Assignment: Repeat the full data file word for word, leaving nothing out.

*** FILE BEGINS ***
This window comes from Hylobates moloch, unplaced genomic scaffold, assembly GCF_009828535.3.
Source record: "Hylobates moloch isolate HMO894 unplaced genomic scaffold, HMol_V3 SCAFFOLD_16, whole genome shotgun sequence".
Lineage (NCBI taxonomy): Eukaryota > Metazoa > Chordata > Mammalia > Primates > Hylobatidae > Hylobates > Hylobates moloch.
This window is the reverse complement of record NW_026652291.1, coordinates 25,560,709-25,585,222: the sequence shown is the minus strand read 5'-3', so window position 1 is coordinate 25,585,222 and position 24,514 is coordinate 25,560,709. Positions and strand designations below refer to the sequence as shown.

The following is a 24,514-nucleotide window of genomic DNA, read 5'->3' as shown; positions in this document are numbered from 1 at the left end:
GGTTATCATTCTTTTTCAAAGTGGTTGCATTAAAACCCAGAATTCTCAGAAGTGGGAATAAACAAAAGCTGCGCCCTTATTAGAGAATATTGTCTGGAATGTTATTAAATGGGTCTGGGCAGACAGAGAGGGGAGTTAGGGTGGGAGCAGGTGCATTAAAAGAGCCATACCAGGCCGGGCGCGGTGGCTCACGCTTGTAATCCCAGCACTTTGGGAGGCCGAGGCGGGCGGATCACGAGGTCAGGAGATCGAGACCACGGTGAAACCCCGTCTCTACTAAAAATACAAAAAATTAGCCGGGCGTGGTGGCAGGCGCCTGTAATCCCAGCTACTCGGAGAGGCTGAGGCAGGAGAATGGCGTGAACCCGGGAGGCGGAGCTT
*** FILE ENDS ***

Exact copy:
This window comes from Hylobates moloch, unplaced genomic scaffold, assembly GCF_009828535.3.
Source record: "Hylobates moloch isolate HMO894 unplaced genomic scaffold, HMol_V3 SCAFFOLD_16, whole genome shotgun sequence".
Lineage (NCBI taxonomy): Eukaryota > Metazoa > Chordata > Mammalia > Primates > Hylobatidae > Hylobates > Hylobates moloch.
This window is the reverse complement of record NW_026652291.1, coordinates 25,560,709-25,585,222: the sequence shown is the minus strand read 5'-3', so window position 1 is coordinate 25,585,222 and position 24,514 is coordinate 25,560,709. Positions and strand designations below refer to the sequence as shown.

The following is a 24,514-nucleotide window of genomic DNA, read 5'->3' as shown; positions in this document are numbered from 1 at the left end:
GGTTATCATTCTTTTTCAAAGTGGTTGCATTAAAACCCAGAATTCTCAGAAGTGGGAATAAACAAAAGCTGCGCCCTTATTAGAGAATATTGTCTGGAATGTTATTAAATGGGTCTGGGCAGACAGAGAGGGGAGTTAGGGTGGGAGCAGGTGCATTAAAAGAGCCATACCAGGCCGGGCGCGGTGGCTCACGCTTGTAATCCCAGCACTTTGGGAGGCCGAGGCGGGCGGATCACGAGGTCAGGAGATCGAGACCACGGTGAAACCCCGTCTCTACTAAAAATACAAAAAATTAGCCGGGCGTGGTGGCAGGCGCCTGTAATCCCAGCTACTCGGAGAGGCTGAGGCAGGAGAATGGCGTGAACCCGGGAGGCGGAGCTT